or really doing something about what children learn?
I think they are playing around trying to make it look as if they are "getting back to basics". Yes, there was a piece in the paper talking about the curriculum again, about changes to the curriculum.
They are now saying they aren't going to teach fractions and telling them time on an analogue clock until most children are nine. I looked at that a little puzzled. I was taught to do simple fractions in my first year at school. (I was four, most children would have been five.) I was taught to tell the hours and half hours before I went to school and by age nine I knew about "railway time".
No, I don't think there was anything particularly extraordinary about this. Most children of my generation did this. It was expected we would know.
I had my annual 'flu vaccination last week. In the waiting area a mother was trying to get a young girl to do some "reading practice". Of course the "book" was on a screen but the mother was telling the child to "sound it out" when she came to a word she did not know. We discussed it. The mother told me that her child knew nothing of phonics and had not been taught any "word attack" skills. The mother did not use those terms but she had instinctively tried to show her child how to approach a word. "It just makes sense that way but she wasn't told that at school."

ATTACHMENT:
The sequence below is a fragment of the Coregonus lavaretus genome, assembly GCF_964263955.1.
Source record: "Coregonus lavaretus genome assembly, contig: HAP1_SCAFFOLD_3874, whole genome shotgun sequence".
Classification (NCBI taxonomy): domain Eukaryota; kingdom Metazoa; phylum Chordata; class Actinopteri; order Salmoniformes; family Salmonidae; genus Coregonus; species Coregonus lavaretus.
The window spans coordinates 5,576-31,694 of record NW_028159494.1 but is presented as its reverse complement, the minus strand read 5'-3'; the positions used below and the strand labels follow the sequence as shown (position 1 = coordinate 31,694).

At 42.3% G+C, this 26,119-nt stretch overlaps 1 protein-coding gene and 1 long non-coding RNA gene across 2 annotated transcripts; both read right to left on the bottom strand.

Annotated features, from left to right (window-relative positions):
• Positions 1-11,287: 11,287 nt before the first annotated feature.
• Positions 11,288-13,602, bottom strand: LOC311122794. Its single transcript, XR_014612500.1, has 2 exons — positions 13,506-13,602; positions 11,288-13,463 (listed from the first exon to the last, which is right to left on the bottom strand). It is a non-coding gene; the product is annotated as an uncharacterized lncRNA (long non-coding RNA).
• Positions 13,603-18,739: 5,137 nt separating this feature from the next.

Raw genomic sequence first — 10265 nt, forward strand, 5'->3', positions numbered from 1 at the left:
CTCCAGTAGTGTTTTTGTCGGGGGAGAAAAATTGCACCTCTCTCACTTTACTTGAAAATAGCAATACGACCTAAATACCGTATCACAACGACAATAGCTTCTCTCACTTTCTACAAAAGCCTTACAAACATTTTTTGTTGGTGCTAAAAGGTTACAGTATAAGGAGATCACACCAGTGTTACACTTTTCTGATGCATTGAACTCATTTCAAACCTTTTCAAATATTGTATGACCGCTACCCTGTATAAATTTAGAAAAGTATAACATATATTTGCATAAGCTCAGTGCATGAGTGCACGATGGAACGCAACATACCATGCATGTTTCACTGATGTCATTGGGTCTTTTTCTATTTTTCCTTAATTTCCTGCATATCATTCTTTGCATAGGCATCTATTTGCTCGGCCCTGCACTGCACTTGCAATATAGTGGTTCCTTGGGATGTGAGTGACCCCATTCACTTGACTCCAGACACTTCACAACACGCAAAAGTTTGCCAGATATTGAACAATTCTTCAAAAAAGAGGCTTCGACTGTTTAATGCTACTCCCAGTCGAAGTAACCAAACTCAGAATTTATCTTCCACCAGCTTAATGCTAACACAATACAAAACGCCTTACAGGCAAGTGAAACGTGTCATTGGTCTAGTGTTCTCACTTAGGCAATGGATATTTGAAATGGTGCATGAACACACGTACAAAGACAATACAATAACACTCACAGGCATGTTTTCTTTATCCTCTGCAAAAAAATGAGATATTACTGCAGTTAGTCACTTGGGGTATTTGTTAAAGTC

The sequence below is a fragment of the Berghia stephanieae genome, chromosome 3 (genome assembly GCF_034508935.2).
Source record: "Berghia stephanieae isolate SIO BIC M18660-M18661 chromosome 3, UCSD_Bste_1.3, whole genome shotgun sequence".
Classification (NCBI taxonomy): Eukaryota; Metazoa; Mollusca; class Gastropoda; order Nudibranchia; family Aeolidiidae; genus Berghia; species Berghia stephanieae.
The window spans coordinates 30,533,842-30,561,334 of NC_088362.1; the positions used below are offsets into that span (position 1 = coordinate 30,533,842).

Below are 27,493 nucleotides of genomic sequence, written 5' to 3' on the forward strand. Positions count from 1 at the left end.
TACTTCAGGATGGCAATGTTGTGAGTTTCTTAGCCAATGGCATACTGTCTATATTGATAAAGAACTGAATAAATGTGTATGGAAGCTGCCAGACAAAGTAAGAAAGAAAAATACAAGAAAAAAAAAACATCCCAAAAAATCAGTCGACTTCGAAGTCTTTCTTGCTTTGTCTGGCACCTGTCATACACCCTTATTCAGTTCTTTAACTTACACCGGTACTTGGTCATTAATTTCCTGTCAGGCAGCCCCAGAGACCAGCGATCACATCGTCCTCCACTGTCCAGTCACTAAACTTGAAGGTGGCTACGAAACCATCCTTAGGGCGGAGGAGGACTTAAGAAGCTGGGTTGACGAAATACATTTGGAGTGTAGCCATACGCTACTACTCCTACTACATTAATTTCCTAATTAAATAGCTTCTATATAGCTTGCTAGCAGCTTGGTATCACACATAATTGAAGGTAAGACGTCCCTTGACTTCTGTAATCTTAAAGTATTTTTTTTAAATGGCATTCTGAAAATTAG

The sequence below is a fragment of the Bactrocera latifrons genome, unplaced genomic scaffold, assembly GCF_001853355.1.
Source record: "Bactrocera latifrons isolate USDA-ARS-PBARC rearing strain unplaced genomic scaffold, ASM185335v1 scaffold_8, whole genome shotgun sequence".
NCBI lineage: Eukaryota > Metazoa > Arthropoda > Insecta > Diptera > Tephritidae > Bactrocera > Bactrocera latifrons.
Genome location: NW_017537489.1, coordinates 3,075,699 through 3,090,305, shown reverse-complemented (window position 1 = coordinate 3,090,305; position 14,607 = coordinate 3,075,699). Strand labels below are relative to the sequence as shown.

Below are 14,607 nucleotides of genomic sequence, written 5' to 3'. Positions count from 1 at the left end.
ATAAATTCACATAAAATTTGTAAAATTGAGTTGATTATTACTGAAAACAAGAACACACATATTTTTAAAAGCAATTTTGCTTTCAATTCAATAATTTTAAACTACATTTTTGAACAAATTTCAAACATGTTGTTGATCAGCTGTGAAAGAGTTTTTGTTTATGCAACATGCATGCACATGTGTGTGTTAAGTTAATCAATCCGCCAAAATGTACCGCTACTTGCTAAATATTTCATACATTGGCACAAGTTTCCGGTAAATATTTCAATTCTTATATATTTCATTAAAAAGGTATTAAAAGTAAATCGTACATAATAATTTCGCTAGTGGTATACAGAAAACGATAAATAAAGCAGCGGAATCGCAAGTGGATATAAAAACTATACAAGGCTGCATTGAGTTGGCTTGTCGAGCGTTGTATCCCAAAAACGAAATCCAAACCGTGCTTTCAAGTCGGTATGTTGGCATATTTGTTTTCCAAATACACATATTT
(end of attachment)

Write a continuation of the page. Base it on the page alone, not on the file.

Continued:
Children are being taught a lot at school. The concern seems to be that the curriculum has become too crowded. The revisions to the curriculum are supposed to be about "basics" but there are still things there that are getting in the way of learning those basics. There is still an emphasis on social skills that parents should be teaching. There is still an emphasis on social issues and "awareness" rather than actually learning. A neighbour who is a paediatrician was criticised for teaching her older child that "some things about boys and girls are different". It left her, to say the least, bemused.
If parents taught children to respect other people, to be polite, and simply accept differences - and schools simply reinforced that - then surely all this "social education" could be largely replaced with learning other skills? I have a sneaking suspicion that the emphasis on social education is making children more aware of differences and less tolerant of them.